Martin Myant of the ETUI argues that the European ‘investment plan’ unveiled in late November by Jean-Claude Juncker falls far short of what is needed to get Europe growing again.
Jean-Claude Juncker finally announced his long-awaited proposal for an investment plan on 26 November. It was billed as the central plank in his determined effort to spend five years saving Europe. It starts off quite well but then fizzles out as it becomes clear that it is very unlikely to happen on anything like the envisaged scale. Even if achieved, it would be inadequate in scale and probably of most help to those parts of Europe that need it the least.
A proposal for a credible European investment plan needs to answer a number of questions. It needs to explain why investment is necessary, why it should be led from the European level, how it will be run, what it will target in terms of activities, where it will be directed, how projects will be chosen and how it will be subject to scrutiny and control.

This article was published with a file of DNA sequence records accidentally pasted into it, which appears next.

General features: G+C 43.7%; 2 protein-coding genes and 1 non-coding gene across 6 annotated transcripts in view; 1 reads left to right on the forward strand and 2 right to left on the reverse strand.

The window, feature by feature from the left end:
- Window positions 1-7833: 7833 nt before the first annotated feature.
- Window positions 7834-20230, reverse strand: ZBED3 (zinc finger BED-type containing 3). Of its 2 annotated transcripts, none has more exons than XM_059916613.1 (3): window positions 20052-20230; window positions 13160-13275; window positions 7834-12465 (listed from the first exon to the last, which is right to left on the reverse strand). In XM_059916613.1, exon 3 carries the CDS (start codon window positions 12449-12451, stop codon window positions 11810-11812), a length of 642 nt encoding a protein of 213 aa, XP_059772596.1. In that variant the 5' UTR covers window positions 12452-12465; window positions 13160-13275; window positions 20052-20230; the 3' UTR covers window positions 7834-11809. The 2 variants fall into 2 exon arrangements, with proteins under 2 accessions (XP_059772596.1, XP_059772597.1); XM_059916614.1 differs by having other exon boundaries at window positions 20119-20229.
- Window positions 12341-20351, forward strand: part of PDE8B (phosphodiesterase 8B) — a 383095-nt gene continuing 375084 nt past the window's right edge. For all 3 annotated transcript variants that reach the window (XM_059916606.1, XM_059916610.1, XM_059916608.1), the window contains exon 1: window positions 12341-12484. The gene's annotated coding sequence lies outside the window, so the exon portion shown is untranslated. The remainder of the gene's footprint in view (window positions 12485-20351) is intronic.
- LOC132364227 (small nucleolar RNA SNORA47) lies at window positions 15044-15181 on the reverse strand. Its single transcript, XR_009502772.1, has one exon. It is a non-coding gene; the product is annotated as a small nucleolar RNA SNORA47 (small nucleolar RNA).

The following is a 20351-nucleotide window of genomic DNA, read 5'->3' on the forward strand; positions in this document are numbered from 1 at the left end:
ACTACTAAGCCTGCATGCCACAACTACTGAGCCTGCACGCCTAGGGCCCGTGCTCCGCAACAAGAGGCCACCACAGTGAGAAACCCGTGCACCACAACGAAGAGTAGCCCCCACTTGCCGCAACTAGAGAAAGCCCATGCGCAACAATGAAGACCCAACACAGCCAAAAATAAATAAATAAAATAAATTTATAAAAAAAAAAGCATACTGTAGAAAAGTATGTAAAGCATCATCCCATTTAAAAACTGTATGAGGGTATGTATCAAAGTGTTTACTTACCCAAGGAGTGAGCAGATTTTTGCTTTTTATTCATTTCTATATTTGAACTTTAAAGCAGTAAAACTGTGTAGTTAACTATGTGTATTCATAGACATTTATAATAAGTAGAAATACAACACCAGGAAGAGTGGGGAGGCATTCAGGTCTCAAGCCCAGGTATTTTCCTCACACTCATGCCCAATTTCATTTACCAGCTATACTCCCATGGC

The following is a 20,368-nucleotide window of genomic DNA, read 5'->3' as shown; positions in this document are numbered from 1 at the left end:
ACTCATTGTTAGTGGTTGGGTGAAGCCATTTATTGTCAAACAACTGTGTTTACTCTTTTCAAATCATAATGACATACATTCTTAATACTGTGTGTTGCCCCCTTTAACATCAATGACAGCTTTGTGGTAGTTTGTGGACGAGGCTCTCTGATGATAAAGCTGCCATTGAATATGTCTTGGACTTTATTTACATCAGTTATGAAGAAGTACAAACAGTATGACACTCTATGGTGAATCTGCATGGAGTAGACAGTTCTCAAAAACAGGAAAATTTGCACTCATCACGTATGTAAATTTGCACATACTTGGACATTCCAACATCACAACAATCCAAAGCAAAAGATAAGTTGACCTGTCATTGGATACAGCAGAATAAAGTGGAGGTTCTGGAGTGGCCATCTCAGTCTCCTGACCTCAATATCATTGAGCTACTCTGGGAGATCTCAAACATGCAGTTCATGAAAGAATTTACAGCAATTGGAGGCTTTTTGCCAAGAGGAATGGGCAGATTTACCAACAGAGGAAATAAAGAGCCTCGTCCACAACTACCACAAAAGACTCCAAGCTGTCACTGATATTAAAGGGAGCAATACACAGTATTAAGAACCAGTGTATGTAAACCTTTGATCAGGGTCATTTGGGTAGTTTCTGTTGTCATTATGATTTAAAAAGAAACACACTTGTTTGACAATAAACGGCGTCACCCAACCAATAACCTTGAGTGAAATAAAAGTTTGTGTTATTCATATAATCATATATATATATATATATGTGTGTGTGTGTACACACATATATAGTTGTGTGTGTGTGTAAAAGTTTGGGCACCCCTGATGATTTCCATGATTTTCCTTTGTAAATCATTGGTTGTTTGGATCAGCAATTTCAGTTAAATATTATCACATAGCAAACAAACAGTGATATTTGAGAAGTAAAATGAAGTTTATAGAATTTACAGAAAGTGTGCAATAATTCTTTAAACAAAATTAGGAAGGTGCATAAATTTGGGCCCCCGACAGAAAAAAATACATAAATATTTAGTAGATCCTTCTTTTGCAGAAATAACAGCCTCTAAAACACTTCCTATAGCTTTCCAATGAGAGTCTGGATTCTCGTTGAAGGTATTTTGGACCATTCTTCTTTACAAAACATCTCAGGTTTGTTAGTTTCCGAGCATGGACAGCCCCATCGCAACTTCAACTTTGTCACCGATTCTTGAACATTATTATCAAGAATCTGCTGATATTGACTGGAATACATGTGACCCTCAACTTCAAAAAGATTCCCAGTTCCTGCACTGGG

Accompanying documents set out a very convincing case for raising the level of investment. It fell by 15% between 2007 and 2013 and even further in 2014. Juncker’s plan would cover about one fifth of that gap. The decline has been particularly severe in a number of countries that have been hit hardest by the crisis. Investment is needed both to provide an immediate stimulus to demand and because of the long-term need for infrastructure, facilities for education, training and research, energy transformation and social services. These are largely typical public sector activities and the public sector should be expected to lead the investment. Despite early rhetoric emphasing the private sector only, this now seems to have been recognised. Indeed, the main barrier to private sector investment has been lack of demand, a point confirmed in the European Commission`s Business Surveys so the private sector has less need of a special programme of this kind.